UK’s pound recovered from early lows on Monday and hovered near five-week high on Monday as a sudden strong data and growing hopes for Britain not to exit from the block without a deal pushed higher demand for the British currency.
Newly appointed PM Boris Johnson will try again on Monday to call a snap parliamentary election, but is likely to be disrupted repeatedly by opposition lawmakers in order to avoid a hard type of Brexit.
The Britain’s pound grew by 0.62 percent, to 1.2360 at 12.15 GMT, bouncing back from an early 0.2 percent drop at 1.2233. The UK’s currency touched its new high, after hitting earlier its 1-month high of 1.2353 last week.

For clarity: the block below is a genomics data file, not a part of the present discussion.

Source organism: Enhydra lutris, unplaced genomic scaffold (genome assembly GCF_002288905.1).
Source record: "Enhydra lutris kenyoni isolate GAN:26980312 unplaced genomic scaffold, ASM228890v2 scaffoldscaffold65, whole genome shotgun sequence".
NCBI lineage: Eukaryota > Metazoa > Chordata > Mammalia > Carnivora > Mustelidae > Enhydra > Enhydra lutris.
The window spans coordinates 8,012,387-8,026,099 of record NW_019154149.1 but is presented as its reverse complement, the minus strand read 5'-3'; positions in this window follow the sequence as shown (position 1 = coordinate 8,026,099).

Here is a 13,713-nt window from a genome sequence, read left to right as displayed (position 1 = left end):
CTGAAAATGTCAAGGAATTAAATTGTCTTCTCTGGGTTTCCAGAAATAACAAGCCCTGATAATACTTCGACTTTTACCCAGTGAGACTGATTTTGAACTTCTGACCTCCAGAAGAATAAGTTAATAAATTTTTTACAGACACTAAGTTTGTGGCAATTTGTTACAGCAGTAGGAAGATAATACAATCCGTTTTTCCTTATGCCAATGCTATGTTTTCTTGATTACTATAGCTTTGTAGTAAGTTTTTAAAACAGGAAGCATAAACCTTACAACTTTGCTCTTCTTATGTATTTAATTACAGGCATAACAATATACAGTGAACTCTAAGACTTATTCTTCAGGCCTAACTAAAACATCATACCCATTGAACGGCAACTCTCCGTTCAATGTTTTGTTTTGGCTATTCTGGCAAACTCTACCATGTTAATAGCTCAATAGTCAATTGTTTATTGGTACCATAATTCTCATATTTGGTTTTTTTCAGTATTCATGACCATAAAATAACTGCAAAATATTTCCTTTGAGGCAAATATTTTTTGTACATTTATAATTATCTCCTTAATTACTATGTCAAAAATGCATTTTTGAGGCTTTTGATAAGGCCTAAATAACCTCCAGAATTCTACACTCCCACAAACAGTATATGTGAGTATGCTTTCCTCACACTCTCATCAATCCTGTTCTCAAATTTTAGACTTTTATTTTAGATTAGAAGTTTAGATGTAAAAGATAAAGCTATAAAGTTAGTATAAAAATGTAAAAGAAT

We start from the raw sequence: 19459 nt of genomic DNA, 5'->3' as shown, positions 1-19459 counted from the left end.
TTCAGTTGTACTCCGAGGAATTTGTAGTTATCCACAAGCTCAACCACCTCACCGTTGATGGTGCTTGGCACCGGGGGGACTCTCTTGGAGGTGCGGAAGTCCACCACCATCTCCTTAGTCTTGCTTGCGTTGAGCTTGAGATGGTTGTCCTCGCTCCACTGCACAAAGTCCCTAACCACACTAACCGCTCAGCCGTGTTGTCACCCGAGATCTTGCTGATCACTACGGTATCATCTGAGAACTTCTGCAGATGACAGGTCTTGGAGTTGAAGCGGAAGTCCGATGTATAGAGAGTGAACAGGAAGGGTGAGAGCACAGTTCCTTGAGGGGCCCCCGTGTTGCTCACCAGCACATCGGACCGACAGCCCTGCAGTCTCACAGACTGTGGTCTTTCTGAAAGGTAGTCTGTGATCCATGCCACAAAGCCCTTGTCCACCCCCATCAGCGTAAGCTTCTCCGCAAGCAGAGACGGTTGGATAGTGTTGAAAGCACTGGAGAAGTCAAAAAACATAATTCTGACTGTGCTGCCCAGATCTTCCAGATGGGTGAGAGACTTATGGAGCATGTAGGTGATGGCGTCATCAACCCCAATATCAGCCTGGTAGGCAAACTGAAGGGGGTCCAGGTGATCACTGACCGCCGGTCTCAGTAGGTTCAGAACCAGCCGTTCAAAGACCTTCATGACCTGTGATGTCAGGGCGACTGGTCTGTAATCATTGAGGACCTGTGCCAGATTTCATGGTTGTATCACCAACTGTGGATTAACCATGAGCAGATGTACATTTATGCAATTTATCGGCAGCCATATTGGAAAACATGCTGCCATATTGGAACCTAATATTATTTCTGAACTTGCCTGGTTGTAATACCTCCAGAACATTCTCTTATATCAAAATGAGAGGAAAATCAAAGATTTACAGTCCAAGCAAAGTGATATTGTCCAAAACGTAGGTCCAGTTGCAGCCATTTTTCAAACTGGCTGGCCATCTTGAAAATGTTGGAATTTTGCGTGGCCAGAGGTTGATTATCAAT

Meantime, the UK’s pound also advanced against the single currency by 0.44 percent, to 0.8928.
Recall, Boris Johnson failed his first government support for a snap election, whereas parliament managed to approve a bill, that maintains blocking a no-deal Brexit at the end of the next month.
The UK’s currency got some additional support from a recent economic data, that showed, that manufacturing production grew by 0.3 percent in July from a negative 0.2 percent in June, surpassing also the markets’ estimates of 0.1 percent drop.
The UK’s GDP touched the level of 0.3 percent of expansion, though alaysts awaited only a 0.1 percent rise, after the previous reading of 0 percent in June.